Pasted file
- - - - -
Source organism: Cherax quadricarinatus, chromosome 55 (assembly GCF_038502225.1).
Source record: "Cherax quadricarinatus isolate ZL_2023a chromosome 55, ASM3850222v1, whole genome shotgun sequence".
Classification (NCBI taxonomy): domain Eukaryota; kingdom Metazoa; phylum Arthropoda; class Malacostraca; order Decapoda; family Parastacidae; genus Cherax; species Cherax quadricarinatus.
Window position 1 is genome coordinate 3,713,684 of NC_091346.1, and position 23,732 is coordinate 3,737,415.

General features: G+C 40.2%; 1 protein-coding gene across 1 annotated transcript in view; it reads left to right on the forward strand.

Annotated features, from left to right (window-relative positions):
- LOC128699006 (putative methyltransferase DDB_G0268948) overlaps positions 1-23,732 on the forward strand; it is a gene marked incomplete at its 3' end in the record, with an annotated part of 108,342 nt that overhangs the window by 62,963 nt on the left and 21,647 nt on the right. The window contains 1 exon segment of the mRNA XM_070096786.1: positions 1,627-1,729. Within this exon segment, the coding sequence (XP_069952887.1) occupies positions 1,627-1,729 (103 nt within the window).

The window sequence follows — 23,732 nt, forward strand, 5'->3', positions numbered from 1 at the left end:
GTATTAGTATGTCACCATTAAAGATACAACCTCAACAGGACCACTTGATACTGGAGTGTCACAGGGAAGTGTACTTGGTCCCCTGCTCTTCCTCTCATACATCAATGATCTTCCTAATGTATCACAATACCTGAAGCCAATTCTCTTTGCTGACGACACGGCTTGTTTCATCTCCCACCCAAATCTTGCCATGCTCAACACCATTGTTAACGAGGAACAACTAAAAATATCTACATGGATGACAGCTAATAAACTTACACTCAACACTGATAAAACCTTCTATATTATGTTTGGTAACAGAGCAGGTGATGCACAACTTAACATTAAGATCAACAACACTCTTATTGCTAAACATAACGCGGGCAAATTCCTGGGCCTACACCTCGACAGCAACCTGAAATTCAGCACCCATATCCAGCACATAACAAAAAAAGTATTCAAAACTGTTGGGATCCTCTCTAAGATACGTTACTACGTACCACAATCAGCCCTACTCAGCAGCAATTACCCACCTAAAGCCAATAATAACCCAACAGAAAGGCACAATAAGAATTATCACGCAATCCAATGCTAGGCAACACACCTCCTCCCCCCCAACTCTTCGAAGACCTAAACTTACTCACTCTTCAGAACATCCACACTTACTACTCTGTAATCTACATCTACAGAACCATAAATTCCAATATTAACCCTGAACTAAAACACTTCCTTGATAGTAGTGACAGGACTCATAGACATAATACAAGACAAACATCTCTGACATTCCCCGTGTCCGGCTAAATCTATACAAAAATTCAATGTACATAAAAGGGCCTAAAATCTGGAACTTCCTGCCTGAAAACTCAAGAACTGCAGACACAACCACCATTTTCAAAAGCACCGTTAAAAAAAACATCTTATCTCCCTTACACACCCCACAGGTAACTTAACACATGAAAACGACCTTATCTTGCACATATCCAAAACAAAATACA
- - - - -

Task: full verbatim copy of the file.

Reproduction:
Source organism: Cherax quadricarinatus, chromosome 55 (assembly GCF_038502225.1).
Source record: "Cherax quadricarinatus isolate ZL_2023a chromosome 55, ASM3850222v1, whole genome shotgun sequence".
Classification (NCBI taxonomy): domain Eukaryota; kingdom Metazoa; phylum Arthropoda; class Malacostraca; order Decapoda; family Parastacidae; genus Cherax; species Cherax quadricarinatus.
Window position 1 is genome coordinate 3,713,684 of NC_091346.1, and position 23,732 is coordinate 3,737,415.

General features: G+C 40.2%; 1 protein-coding gene across 1 annotated transcript in view; it reads left to right on the forward strand.

Annotated features, from left to right (window-relative positions):
- LOC128699006 (putative methyltransferase DDB_G0268948) overlaps positions 1-23,732 on the forward strand; it is a gene marked incomplete at its 3' end in the record, with an annotated part of 108,342 nt that overhangs the window by 62,963 nt on the left and 21,647 nt on the right. The window contains 1 exon segment of the mRNA XM_070096786.1: positions 1,627-1,729. Within this exon segment, the coding sequence (XP_069952887.1) occupies positions 1,627-1,729 (103 nt within the window).

The window sequence follows — 23,732 nt, forward strand, 5'->3', positions numbered from 1 at the left end:
GTATTAGTATGTCACCATTAAAGATACAACCTCAACAGGACCACTTGATACTGGAGTGTCACAGGGAAGTGTACTTGGTCCCCTGCTCTTCCTCTCATACATCAATGATCTTCCTAATGTATCACAATACCTGAAGCCAATTCTCTTTGCTGACGACACGGCTTGTTTCATCTCCCACCCAAATCTTGCCATGCTCAACACCATTGTTAACGAGGAACAACTAAAAATATCTACATGGATGACAGCTAATAAACTTACACTCAACACTGATAAAACCTTCTATATTATGTTTGGTAACAGAGCAGGTGATGCACAACTTAACATTAAGATCAACAACACTCTTATTGCTAAACATAACGCGGGCAAATTCCTGGGCCTACACCTCGACAGCAACCTGAAATTCAGCACCCATATCCAGCACATAACAAAAAAAGTATTCAAAACTGTTGGGATCCTCTCTAAGATACGTTACTACGTACCACAATCAGCCCTACTCAGCAGCAATTACCCACCTAAAGCCAATAATAACCCAACAGAAAGGCACAATAAGAATTATCACGCAATCCAATGCTAGGCAACACACCTCCTCCCCCCCAACTCTTCGAAGACCTAAACTTACTCACTCTTCAGAACATCCACACTTACTACTCTGTAATCTACATCTACAGAACCATAAATTCCAATATTAACCCTGAACTAAAACACTTCCTTGATAGTAGTGACAGGACTCATAGACATAATACAAGACAAACATCTCTGACATTCCCCGTGTCCGGCTAAATCTATACAAAAATTCAATGTACATAAAAGGGCCTAAAATCTGGAACTTCCTGCCTGAAAACTCAAGAACTGCAGACACAACCACCATTTTCAAAAGCACCGTTAAAAAAAACATCTTATCTCCCTTACACACCCCACAGGTAACTTAACACATGAAAACGACCTTATCTTGCACATATCCAAAACAAAATACA